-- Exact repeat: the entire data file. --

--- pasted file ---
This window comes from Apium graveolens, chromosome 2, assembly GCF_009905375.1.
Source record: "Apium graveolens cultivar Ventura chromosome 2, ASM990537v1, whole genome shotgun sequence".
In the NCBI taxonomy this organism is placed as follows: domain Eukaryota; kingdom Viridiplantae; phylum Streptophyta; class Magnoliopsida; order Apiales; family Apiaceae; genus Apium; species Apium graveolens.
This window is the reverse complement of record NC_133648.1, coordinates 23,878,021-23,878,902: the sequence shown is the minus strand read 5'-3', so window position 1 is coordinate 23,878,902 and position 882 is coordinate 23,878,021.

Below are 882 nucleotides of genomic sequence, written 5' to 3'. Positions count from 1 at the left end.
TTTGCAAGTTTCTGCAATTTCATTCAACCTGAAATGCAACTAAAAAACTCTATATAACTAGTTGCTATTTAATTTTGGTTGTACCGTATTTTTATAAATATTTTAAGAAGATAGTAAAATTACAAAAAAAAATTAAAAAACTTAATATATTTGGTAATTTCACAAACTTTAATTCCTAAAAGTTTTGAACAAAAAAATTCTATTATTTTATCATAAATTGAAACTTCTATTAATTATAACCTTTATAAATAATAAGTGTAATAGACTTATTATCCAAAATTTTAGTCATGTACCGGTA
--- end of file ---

This window comes from Apium graveolens, chromosome 2, assembly GCF_009905375.1.
Source record: "Apium graveolens cultivar Ventura chromosome 2, ASM990537v1, whole genome shotgun sequence".
In the NCBI taxonomy this organism is placed as follows: domain Eukaryota; kingdom Viridiplantae; phylum Streptophyta; class Magnoliopsida; order Apiales; family Apiaceae; genus Apium; species Apium graveolens.
This window is the reverse complement of record NC_133648.1, coordinates 23,878,021-23,878,902: the sequence shown is the minus strand read 5'-3', so window position 1 is coordinate 23,878,902 and position 882 is coordinate 23,878,021.

Below are 882 nucleotides of genomic sequence, written 5' to 3'. Positions count from 1 at the left end.
TTTGCAAGTTTCTGCAATTTCATTCAACCTGAAATGCAACTAAAAAACTCTATATAACTAGTTGCTATTTAATTTTGGTTGTACCGTATTTTTATAAATATTTTAAGAAGATAGTAAAATTACAAAAAAAAATTAAAAAACTTAATATATTTGGTAATTTCACAAACTTTAATTCCTAAAAGTTTTGAACAAAAAAATTCTATTATTTTATCATAAATTGAAACTTCTATTAATTATAACCTTTATAAATAATAAGTGTAATAGACTTATTATCCAAAATTTTAGTCATGTACCGGTA